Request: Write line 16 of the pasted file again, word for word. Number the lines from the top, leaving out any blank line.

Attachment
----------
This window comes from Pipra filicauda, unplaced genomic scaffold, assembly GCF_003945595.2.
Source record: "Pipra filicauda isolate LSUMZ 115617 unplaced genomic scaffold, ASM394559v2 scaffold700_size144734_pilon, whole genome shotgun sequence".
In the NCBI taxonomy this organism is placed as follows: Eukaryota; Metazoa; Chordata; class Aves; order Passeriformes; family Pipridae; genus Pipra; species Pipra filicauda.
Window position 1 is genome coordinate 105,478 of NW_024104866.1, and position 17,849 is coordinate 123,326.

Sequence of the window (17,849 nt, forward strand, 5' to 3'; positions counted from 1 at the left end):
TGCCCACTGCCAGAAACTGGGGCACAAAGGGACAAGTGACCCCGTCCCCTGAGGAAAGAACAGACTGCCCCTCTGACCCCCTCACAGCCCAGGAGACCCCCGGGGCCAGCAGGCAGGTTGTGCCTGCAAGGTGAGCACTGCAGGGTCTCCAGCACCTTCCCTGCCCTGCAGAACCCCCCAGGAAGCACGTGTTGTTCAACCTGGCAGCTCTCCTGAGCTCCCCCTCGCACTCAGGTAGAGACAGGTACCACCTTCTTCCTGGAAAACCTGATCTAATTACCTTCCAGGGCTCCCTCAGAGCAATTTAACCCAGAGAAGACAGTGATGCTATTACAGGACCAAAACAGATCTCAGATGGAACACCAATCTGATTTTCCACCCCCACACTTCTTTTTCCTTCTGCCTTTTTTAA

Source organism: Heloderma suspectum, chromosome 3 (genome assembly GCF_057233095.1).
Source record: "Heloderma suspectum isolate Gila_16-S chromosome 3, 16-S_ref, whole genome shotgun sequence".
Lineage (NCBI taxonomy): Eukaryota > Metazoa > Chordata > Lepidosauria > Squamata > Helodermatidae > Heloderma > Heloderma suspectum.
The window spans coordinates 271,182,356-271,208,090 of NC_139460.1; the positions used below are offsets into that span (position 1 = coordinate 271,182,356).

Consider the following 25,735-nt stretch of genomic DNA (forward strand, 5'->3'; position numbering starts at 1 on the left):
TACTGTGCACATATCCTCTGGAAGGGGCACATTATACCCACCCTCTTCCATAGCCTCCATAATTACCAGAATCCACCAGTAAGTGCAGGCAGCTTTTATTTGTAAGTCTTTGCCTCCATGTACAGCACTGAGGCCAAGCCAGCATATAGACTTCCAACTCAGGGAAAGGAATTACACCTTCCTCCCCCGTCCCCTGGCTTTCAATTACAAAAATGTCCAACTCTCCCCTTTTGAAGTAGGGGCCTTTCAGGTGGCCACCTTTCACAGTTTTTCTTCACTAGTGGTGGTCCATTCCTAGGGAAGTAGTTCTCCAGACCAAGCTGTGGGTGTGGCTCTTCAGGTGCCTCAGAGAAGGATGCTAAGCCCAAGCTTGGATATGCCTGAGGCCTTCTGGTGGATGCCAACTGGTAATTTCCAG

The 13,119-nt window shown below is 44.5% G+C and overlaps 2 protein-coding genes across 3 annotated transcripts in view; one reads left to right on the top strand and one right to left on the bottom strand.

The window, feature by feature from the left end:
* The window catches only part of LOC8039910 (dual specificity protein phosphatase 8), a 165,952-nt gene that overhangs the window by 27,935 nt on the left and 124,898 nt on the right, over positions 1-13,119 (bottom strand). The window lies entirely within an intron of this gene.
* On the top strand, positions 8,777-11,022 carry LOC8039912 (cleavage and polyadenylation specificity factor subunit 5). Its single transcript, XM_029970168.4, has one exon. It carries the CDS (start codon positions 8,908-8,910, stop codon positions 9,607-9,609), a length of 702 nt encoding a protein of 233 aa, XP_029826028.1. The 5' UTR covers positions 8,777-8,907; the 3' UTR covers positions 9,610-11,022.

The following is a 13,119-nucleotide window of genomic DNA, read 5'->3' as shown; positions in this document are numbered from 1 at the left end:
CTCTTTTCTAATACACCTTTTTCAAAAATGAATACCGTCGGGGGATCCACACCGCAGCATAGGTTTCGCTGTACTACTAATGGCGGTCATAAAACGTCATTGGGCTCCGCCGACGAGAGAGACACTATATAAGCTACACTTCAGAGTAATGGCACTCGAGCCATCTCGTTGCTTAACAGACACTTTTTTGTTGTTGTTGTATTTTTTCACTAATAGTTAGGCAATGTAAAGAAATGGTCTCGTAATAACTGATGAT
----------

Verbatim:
* On the top strand, positions 8,777-11,022 carry LOC8039912 (cleavage and polyadenylation specificity factor subunit 5). Its single transcript, XM_029970168.4, has one exon. It carries the CDS (start codon positions 8,908-8,910, stop codon positions 9,607-9,609), a length of 702 nt encoding a protein of 233 aa, XP_029826028.1. The 5' UTR covers positions 8,777-8,907; the 3' UTR covers positions 9,610-11,022.